Second.  Observe whom he presseth this duty upon; not some few choice Christians, as an enter­prise laid out for them above the rest of their fellow-soldiers, but every person that will prove himself a Christian.  ‘We desire that every one of you do show the same diligence,’ &c.  In our civil trade, and partic­ular worldly calling, it were sinful for every poor man to propound such a vast estate to himself in his own desires as he sees some few—the wealthiest mer­chants in a city—have got by their trade, so as no less shall content him.  But in the spiritual trade of a Christian it is very warrantable for every Christian to covet to be as rich in grace as the best.  Paul himself will not think himself wronged if thou desirest to be as holy  man as himself was, and labourest after as strong a faith and steadfast a hope as he had; yea, thou oughtest not to content thyself with what thou hast, if there were but one degree of grace more to be had than what at present thou hast obtained.  And,

           Third.  Observe what he imputes the weakness of the saints’ grace to; not an impossibility of attain­ing to more, but their sloth and laziness.  And there­fore he opposeth this to that blessed frame of heart he so much wisheth them, ‘That ye be not slothful,’ Heb. 6:12.  Indeed it is the diligent hand makes rich; as in this world’s goods, so in this heavenly treasure also.

           Second Argument.  Labour to strengthen thy hope of salvation, or thou wilt show thou little es­teemest Christ and his salvation.  As we prize any good, so we labour more or less to assure ourselves of it.  If a prince should lose a pin from his sleeve, or a penny out of his purse, and one should bring him news they are found; the things are so inconsiderable that he would not care whether it were true or not. But if his kingdom lay at stake in the field, and intel­ligence comes that his army hath got the day and beat the enemy, O how he would long to have his hope, that is now raised a little, confirmed more strongly by another post!  Is heaven worth so little that you can be satisfied with a few probabilities and uncertain maybees you shall come thither?  Thou basely despis­eth that blessed place if thou beest no more solicitous to know the truth of thy title to it.  When Micaiah seemed to give Ahab—now advancing his army against Ramoth-gilead—some hope of a victory, by bidding him ‘go up and prosper,’ the thing being pas­sionately desired by the king, he fears the worst—as indeed he had reason, for the prophet's speech was ironical—and therefore cannot rest till he know more of this matter.  ‘And the king said unto him, How many times shall I adjure thee that thou tell me noth­ing but that which is true in the name of the Lord?’ I Kings 22:16.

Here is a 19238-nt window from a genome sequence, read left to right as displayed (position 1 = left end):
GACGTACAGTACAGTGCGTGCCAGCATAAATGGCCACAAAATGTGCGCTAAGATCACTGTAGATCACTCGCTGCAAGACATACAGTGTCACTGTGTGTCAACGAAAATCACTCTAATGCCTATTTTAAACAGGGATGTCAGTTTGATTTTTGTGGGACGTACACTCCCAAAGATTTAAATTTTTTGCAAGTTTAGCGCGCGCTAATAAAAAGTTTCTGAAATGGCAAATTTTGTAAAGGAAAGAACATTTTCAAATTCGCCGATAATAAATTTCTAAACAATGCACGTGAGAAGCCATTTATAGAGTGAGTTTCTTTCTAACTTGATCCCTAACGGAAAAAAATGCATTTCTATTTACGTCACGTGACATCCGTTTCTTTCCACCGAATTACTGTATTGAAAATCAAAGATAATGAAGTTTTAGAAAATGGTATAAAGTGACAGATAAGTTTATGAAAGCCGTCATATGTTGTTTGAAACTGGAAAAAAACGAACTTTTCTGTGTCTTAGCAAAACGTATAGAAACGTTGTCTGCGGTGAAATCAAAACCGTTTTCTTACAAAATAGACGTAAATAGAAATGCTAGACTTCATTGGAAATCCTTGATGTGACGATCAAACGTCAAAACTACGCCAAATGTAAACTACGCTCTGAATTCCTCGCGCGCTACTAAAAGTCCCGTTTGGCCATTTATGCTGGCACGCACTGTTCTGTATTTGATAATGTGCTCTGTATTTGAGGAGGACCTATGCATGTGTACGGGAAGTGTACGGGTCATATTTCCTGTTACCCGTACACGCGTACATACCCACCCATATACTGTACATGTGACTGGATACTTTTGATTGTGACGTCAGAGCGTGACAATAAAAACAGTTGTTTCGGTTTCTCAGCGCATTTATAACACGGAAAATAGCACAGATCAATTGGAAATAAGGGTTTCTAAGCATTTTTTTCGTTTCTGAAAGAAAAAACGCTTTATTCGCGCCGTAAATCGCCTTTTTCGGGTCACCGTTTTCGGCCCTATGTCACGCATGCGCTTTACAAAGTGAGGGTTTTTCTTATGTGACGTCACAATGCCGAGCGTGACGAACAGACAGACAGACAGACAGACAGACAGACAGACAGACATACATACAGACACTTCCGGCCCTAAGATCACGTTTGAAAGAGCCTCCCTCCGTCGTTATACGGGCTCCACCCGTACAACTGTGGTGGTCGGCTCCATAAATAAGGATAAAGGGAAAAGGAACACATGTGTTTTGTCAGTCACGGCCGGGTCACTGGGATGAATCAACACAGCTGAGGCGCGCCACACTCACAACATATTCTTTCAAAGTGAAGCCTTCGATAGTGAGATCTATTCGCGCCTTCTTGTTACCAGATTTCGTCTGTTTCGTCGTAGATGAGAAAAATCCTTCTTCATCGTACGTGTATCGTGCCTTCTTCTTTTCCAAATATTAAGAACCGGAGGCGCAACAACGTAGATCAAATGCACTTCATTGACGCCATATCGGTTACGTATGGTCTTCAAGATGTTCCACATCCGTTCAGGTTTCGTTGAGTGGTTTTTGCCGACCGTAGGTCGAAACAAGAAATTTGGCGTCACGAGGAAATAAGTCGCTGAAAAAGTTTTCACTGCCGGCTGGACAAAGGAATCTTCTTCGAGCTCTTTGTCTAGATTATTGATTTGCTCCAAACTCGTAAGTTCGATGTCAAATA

Maybe thou hast some loose wavering hopes of heaven floating in thy soul.  If now, thou didst think thy eternal woe lay in the truth or falsehood of that hope, certainly thou wouldst search thy heart by the word, and adjure thy conscience after an impartial review to tell thee the naked truth, what thy state is, and whether thou mayest in God’s name, and with the leave of his word, hope it shall be thy portion or not; and this thou wouldst do, not hypocritically, as that wretched king did—who adjured Micaiah to tell him the truth, and then would not believe him though he did it faithfully—but with great plainness of heart; it being about a business of no less importance than what shall become of thee to eternity.  Peter, when surprised with the tidings of Christ’s resurrection, though the report did not find such credit with him as it might, yet, by his speedy running to, and looking into, the sepulchre, he showed both how dearly he loved his Lord, as also how joyful a man he should be, if the news held true that he was alive.  Thus, Chris­tian, though the promise of eternal life hath not hitherto produced such an assurance of hope that thou art the person that shalt undoubtedly enjoy it, yet show what appreciating thoughts thou hast of that blissful state, by endeavouring to strengthen thy hope and put thee out of doubt thereof.